You don't need an online review or a magazine cover story to measure Hot Doug's popularity—you need only to look at the long lines billowing out of the restaurant's entrance every day. Some customers wake up early on Saturday to avoid the long waits, while others stay away from Doug's on weekends. But inevitably, everyone queues up along the sidewalk on Roscoe Street hoping that rain or snow isn't in the forecast.
If you plan on going before the Oct. 4 closing, prepare to wait up to nine hours. But at least you'll meet people like this in line:
1.) The Traveling Foodie: Perhaps they've heard about Doug's on a Food Network segment or read an article about this unique sausage superstore. These customers are eager to cross Doug's off their bucket list.
How they're spotted: They repeatedly tell you how great the Chicago episode of Anthony Bourdain's "No Reservations" was and how that piqued their interest in Hot Doug's. They've also already checked the menu online and know what they want to order.
2.) The Skeptic: These are the folks who doubt the gourmet value in waiting in line for a mere sausage. Their hot dog memories stem from a childhood eating cut up Oscar Mayer in their mac and cheese.
How they're spotted: They're threatening friends with sour looks and saying things like, "this better be worth the wait" or "why didn't we just go to the Wiener's Circle?" They also take their time while ordering, despite seemingly having an eternity to make up their minds while waiting in line.
3.) The Hipster Loyalist: Despite their anti-establishment vibe, they love Hot Doug's so much that they tolerate the infants in strollers and folks in town for the Dave Matthews show.
How they're spotted: They're complaining about the other people in line and perhaps wearing a Hot Doug's T-shirt with the old Roscoe Village address.
4.) The Tourist: They're visiting Chicago for a work conference, sporting event or concert and have strayed from downtown all the way northwest to Doug's Avondale location.
How they're spotted: They're wearing a sports jersey or a lanyard around their neck.
5.) The Family: The parents have decided that Hot Doug's would be the ideal family bonding excursion. The children will have to wait in line and learn to be patient. The parents get to talk with the kids and have a great meal.
How they're spotted: You see cranky kids playing with their smartphones and delivering monosyllabic answers to their parents.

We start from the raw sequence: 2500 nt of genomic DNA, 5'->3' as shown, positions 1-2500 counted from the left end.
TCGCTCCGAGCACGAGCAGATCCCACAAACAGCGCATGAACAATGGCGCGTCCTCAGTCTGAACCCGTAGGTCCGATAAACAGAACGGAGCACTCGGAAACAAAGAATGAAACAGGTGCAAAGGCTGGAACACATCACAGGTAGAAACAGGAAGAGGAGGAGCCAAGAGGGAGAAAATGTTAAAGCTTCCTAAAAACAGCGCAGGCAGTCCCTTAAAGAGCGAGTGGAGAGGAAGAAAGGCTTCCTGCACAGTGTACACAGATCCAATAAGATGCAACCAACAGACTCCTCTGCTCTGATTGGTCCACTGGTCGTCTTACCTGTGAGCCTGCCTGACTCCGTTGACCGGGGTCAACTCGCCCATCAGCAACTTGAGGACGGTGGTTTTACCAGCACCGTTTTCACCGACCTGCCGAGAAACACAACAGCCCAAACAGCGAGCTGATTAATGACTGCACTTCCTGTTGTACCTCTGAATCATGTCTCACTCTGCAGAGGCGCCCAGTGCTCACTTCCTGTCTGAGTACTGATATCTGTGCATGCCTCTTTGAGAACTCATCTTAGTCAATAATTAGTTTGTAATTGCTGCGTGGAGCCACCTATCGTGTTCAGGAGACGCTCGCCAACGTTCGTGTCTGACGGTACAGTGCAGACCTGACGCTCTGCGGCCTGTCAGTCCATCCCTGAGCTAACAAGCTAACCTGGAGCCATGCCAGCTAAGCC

6.) The Working Stiff: They took an extra-long lunch "hour" at work on a weekday to make their pilgrimage.
How they're spotted: They're constantly checking the time to see if they'll be late coming back to work.
7.) The Naive Youngster: They don't know what Hot Doug's is, but they've heard enough about it that they want to try it so they can Instagram their friends. Paying $10 for a meal represents a "fancy meal" for this set.
How they're spotted: They're intimidated by the unique menu specials (like rattlesnake and gator). Instead, they just order a hot dog with ketchup, and then they send five Instagrams bragging about it.
8.) The Expatriate: These former Chicagoans are only in town for a brief time. But they made sure they're in Chicago during only a non-holiday, thus ensuring Hot Doug's (which is closed for most holiday weekends) is open.
How to spot them: They constantly lament leaving Chicago and how difficult it is to find a good hot dog away from home.
9.) Area Man or Woman: Hot Doug's isn't a gourmet journey for these folks; they either work or live nearby and just like a good meal.
How to spot them: They offer advice to newbies waiting in line and don't complain too much, except when a newbie tries to grab a seat in the dining area before they order.
10.) The Suburbanite: A trip to Hot Doug's for this set is the city folks equivalent to a concert at Ravinia up north in Highland Park. They've heard the hype, and want to earn some cred among their neighbors in their subdivision.
How to spot them: They brought patio chairs so they can sit in line or they're bragging about how they're surprised it was so easy to find parking near the restaurant.
[Edit: This story has been edited to fix a location mistake.]